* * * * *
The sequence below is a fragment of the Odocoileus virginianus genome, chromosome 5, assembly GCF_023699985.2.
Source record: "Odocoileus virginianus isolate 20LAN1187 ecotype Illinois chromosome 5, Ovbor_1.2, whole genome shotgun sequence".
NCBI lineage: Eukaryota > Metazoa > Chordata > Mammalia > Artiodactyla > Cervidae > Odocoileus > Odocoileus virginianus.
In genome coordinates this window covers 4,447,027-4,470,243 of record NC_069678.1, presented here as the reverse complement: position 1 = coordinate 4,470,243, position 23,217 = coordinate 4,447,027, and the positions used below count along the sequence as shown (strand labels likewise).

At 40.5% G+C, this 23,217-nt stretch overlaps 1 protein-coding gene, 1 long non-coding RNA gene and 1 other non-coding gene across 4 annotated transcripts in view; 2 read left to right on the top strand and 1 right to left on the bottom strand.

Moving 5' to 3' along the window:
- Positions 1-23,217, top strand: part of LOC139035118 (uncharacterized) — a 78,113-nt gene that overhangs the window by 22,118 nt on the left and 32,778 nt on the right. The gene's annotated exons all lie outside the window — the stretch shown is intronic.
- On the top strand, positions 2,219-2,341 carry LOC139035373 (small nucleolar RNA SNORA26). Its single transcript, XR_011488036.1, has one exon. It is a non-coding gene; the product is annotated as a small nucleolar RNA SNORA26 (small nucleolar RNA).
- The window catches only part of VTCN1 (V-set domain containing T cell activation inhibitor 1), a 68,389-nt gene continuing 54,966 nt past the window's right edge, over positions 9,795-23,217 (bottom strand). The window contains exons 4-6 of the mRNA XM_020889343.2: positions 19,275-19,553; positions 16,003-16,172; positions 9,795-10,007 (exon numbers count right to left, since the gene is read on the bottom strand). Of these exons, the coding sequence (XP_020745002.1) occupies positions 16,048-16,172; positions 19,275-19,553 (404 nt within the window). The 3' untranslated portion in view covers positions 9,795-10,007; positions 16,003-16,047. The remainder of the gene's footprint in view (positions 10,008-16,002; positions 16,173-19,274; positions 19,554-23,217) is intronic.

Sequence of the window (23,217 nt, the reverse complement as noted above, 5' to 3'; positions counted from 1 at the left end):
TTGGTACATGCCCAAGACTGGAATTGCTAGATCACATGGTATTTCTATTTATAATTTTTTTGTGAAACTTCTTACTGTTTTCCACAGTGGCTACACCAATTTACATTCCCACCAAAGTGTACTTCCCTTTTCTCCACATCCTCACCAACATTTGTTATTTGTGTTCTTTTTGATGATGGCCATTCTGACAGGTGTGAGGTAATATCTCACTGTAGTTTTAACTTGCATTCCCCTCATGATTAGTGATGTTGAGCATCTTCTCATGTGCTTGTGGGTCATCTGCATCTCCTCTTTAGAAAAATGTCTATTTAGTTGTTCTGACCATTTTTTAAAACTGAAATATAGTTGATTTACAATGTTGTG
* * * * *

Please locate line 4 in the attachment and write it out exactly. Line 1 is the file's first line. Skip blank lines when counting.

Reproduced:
In genome coordinates this window covers 4,447,027-4,470,243 of record NC_069678.1, presented here as the reverse complement: position 1 = coordinate 4,470,243, position 23,217 = coordinate 4,447,027, and the positions used below count along the sequence as shown (strand labels likewise).